Eugene's Pub Ennistymon Ireland

Sheila served an excellent Irish breakfast and gave us clear instructions on how to locate the Craggy Island Parochial House, which was the home of Fathers’ Ted, Dougal and Jack and we set off in the sunshine along narrow roads flanked by hedgerows decorated with wild flowers, buttercups, iris and fuchsia, until we reached the next village of Kilfanora which is the location of Vaughan’s Pub which was used in the episode ‘Are you right there Father Ted?’ as the Chinese pub.

Vaughans Pub Kilfanora Father Ted

We stopped for a while to take some pictures of the replica props and then carried on towards our principal objective.  On the way we passed the ruins of Leamanean Castle, which isn’t used in the series and then followed the directions to the house and after a while there it was looking exactly as it did nearly twenty years ago when the series was filmed.  It is a private house and apparently lots of people turn up at the gate to see it and have their photograph taken but it was still quite early and we were the only ones there so we had the photo shoot location all to ourselves for ten minutes or so.

We were anxious to continue with our journey now because we had a distance to travel towards our next destination of Dingle and we were unsure of the travelling time on account of conflicting information at breakfast.  We were planning to take a ferry across the River Shannon and although the lady who served breakfast said that it wouldn’t be too busy and there would be no problem, Sheila said that it might be so we should allow some extra time for the journey.  This created some uncertainty but everyone knows of course that in Ireland road signs are contradictory and confusing, distances are approximations and travel advice is as reliable as a government economic statistic.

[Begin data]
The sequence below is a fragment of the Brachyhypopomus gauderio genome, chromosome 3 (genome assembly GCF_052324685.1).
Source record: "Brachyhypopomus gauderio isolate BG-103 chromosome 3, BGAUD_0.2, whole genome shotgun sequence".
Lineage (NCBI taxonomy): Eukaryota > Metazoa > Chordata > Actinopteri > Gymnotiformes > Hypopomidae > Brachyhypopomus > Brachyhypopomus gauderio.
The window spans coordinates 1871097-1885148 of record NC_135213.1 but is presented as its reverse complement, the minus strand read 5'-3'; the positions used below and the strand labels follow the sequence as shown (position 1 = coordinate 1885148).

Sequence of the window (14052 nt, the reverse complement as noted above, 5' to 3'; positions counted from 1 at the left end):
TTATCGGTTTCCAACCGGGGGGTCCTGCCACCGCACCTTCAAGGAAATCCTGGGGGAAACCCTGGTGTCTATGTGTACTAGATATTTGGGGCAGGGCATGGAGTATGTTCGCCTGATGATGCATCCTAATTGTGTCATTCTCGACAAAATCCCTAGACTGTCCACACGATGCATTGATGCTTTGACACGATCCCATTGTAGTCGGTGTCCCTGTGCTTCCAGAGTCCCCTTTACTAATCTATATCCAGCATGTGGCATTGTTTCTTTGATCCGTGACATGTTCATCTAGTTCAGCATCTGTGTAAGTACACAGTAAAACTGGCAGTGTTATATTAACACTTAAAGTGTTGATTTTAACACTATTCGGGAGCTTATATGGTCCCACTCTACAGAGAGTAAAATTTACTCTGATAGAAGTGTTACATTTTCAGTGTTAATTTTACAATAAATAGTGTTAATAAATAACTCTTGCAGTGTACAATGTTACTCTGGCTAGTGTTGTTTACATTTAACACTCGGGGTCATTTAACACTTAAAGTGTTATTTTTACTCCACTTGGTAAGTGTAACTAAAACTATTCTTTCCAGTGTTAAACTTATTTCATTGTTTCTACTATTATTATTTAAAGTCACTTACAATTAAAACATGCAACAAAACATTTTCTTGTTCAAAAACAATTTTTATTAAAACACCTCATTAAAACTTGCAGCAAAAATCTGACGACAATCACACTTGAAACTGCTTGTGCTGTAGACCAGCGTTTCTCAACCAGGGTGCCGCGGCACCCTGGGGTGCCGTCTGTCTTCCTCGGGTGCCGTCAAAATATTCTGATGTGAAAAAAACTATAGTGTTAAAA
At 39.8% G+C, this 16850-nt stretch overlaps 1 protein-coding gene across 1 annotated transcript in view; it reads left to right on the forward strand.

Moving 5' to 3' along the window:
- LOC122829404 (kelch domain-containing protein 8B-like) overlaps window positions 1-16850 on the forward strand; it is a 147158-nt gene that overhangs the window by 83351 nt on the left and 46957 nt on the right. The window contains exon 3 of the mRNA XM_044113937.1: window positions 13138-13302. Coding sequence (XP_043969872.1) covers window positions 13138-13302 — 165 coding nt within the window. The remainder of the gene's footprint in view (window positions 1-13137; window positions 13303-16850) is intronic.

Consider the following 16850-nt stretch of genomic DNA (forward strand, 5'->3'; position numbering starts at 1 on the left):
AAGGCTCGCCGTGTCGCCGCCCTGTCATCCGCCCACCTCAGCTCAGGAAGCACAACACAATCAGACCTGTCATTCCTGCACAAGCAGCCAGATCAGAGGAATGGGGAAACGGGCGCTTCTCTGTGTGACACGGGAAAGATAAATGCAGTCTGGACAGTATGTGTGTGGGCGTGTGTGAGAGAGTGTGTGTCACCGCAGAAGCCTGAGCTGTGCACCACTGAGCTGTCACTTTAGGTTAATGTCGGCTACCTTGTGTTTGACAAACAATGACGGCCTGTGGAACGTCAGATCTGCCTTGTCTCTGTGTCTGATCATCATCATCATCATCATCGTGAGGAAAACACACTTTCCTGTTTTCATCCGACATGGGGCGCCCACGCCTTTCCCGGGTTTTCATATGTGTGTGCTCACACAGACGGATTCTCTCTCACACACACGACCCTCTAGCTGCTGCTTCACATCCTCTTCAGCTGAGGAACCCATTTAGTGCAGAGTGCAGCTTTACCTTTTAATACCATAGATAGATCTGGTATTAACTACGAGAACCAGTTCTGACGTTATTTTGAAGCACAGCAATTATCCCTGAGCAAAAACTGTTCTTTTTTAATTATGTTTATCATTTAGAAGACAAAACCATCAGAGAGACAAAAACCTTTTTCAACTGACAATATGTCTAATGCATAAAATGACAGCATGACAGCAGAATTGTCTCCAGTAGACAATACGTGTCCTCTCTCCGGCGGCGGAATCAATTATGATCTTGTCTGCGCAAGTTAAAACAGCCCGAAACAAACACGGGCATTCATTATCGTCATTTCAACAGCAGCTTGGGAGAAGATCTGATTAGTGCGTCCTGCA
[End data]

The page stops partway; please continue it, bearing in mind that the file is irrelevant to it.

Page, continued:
Our journey took us back to the coast at a place called Spanish Point where we stopped for a coffee and enjoyed a short spell in the sunshine next to the beach and then we followed the coast road south until we reached the river and eventually the ferry crossing at Killimer at twenty past twelve.

Killimer to Tarbert Ferry

The timetable suggested that the next crossing was at one o’clock so we joined the line of traffic and Kim and Pauline went inside to the gift shop and as soon as they had gone through the door the cars started to move forward for loading.  This seemed early so I asked the man supervising the loading what time the next crossing was and he said in five minutes!  They had altered the crossing schedule!

There was potential trouble here because Kim and Pauline like browsing around shops and Richard and I grew concerned.  Pauline appeared but no Kim so Richard ran back to find her.  There she was casually browsing the merchandise and even refused to believe the departure information interpreting this as another trick.  When she looked outside and saw that the car had moved and was parked on the ferry the penny dropped and there was a mad rush to get on board as the engines started to growl and the ferry staff began preparations for departure.  She was rather flustered but eventually found it just as amusing as we did.

The boat slipped away from its moorings and we left County Clare and Father Ted and crossed the water to County Kerry.

Kilmer Ferry County Clare Ireland